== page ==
The Centaurion

It's no secret that this has been something of a down season for Alex Rodriguez. At 35 years old, he's showing his age, and one year removed from his near-miraculous comeback from hip surgery, he's in danger of setting career-worst marks in home runs (22), batting average (.267), on-base percentage (.335), and slugging percentage (.491).

Nonetheless, in his second day back in the lineup after a DL stint due to a calf injury, Rodriguez did reach a milestone: his two-run home run off Brian Matusz on Monday gave him an even 100 RBI for the season. In doing so, he reached the century mark for the 14th time in his career, breaking a tie with some of the heaviest hitters in history:

Alex Rodriguez connects for the homer that gives him 100 RBI for the record 14th time in his career (AP).

Rk                   Yrs From  To   Age
1 Alex Rodriguez 14 1996 2010 20-34
2T Jimmie Foxx 13 1929 1941 21-33
Lou Gehrig 13 1926 1938 23-35
Babe Ruth 13 1919 1933 24-38
5T Manny Ramirez 12 1995 2008 23-36
Barry Bonds 12 1990 2004 25-39
Al Simmons 12 1924 1936 22-34
8T Frank Thomas 11 1991 2006 23-38
Hank Aaron 11 1955 1971 21-37
Goose Goslin 11 1924 1936 23-35

Admittedly, RBI milestones aren't all they're cracked up to be; they're overly dependent upon the frequency with which a player's neighbors in the lineup get on base, and even hitters who gobble up outs by the ton can collect scores of them. For evidence of this, look no further than one of the men tied for 11th on the list, Joe Carter. The journeyman slugger, best remembered for hitting a World Series-winning homer for the Blue Jays in 1993, drove in at least 100 runs 10 times while compiling a career OBP of .306. Three times, he finished with an atrocious sub-.300 OBP while reaching the 100-RBI plateau. With clutch hitters like that, you don't need enemies.

For all the hand-wringing about A-Rod's subpar 2010 showing—not to mention those nasty rumors about him having been caught clubbing baby harp seals, thus causing a worldwide recession—it's worth noting that he is leading the league in something positive: he's tops in the Junior Circuit in Baseball Prospectus' OBI% (Others Batted In Percentage), meaning that he's driven in the highest percentage of baserunners of anyone in the AL, at 21.3 percent. Note that OBI% excludes a player driving in himself via his own home runs. A quick look at the major league leaderboard:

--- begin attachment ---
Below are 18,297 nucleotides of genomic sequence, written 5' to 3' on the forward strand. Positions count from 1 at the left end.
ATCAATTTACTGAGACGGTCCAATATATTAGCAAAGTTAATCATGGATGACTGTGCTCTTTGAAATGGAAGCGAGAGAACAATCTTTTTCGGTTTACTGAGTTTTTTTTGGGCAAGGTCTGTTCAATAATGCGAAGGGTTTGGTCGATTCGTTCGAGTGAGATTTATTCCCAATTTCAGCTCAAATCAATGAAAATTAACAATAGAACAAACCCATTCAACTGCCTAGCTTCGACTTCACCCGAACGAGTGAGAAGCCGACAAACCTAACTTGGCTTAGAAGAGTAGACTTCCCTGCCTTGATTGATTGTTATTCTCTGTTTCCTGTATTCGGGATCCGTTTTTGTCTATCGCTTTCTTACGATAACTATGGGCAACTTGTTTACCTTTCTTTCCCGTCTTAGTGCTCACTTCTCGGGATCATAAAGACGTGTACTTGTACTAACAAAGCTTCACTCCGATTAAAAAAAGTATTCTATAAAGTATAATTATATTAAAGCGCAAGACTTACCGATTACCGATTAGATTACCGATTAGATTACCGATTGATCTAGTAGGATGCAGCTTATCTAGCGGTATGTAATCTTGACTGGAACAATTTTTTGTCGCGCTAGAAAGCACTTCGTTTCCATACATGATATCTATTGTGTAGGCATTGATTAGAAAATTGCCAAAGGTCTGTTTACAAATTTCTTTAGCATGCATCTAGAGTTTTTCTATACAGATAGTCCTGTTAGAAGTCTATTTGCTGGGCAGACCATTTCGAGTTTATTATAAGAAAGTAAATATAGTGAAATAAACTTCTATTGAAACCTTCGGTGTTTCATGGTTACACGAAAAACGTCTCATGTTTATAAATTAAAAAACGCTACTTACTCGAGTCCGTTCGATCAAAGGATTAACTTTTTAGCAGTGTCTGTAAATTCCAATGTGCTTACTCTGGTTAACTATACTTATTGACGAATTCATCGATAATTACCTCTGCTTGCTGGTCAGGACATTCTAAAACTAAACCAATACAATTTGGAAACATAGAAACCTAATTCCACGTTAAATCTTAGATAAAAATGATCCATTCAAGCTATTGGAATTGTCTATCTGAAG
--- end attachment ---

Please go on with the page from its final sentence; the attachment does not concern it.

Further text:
Rk   NAME              TEAM    PA   PA_ROB   ROB   OBI    OBI%
1 Carlos Gonzalez COL 542 225 305 66 21.6%
2 Alex Rodriguez NYA 492 247 366 78 21.3%
3 Delmon Young MIN 517 268 389 77 19.8%
4 Jose Bautista TOR 578 229 307 60 19.5%
5 John Buck TOR 359 150 207 40 19.3%
6 Josh Hamilton TEX 559 251 342 66 19.3%
7 Joey Votto CIN 558 265 344 66 19.2%
8 Paul Konerko CHA 551 259 339 65 19.2%
9 Ryan Ludwick SLN 314 131 167 32 19.2%
10 Nelson Cruz TEX 348 180 262 50 19.1%
11 Vladimir Guerrero TEX 547 291 394 75 19.0%
12 David Wright NYN 578 267 359 68 18.9%
13 Adam Laroche ARI 527 244 354 67 18.9%
14 Carlos Quentin CHA 471 221 309 58 18.8%
15 Buster Posey SFN 347 169 236 44 18.6%
16 Neil Walker PIT 360 168 221 41 18.6%
17 Angel Pagan NYN 535 205 272 50 18.4%
18 Rafael Furcal LAN 357 123 169 31 18.3%
19 Carlos Lee HOU 546 259 341 62 18.2%
20 Magglio Ordonez DET 365 195 259 47 18.1%

PA is plate appearances, PA_ROB is those with runners on base, ROB is the actual runners on base, OBI the number of those runners driven in, and OBI% the percentage of OBI divided by ROB.

A-Rod's 21.3 percent is actually a pretty impressive rate. By comparison, the next highest rates on this year's Yankees, the majors' top-scoring team, are owned by Robinson Cano, Mark Teixeira and Nick Swisher, who've all driven in between 16.3 and 16.8 percent of baserunners. It's also the highest mark of Rodriguez's career by far; his second-best mark came when he drove in 20.4 percent in 2000 with the Mariners, and he was right at 20.0 percent with them in 1996. He's been above 17 percent just one other time while wearing pinstripes, with a 19.2 OBI% during his MVP-winning 2007 campaign. Last year, when he packed his 100 RBI into just 535 plate appearances, he was at just 16.6 percent, his third-highest mark with the Yankees.

So at least Rodriguez can't be accused of being particularly un-clutch this year, thus spoiling many a hack columnist's counterfactual narrative. He's actually hitting significantly better with runners on base (.294/.360/.550) than with the bases empty (.242/.310/.435). So as Carl Spackler said of the Dalai Lama granting him total consciousness on his deathbed in lieu of a tip for caddying, he's got that going for him.

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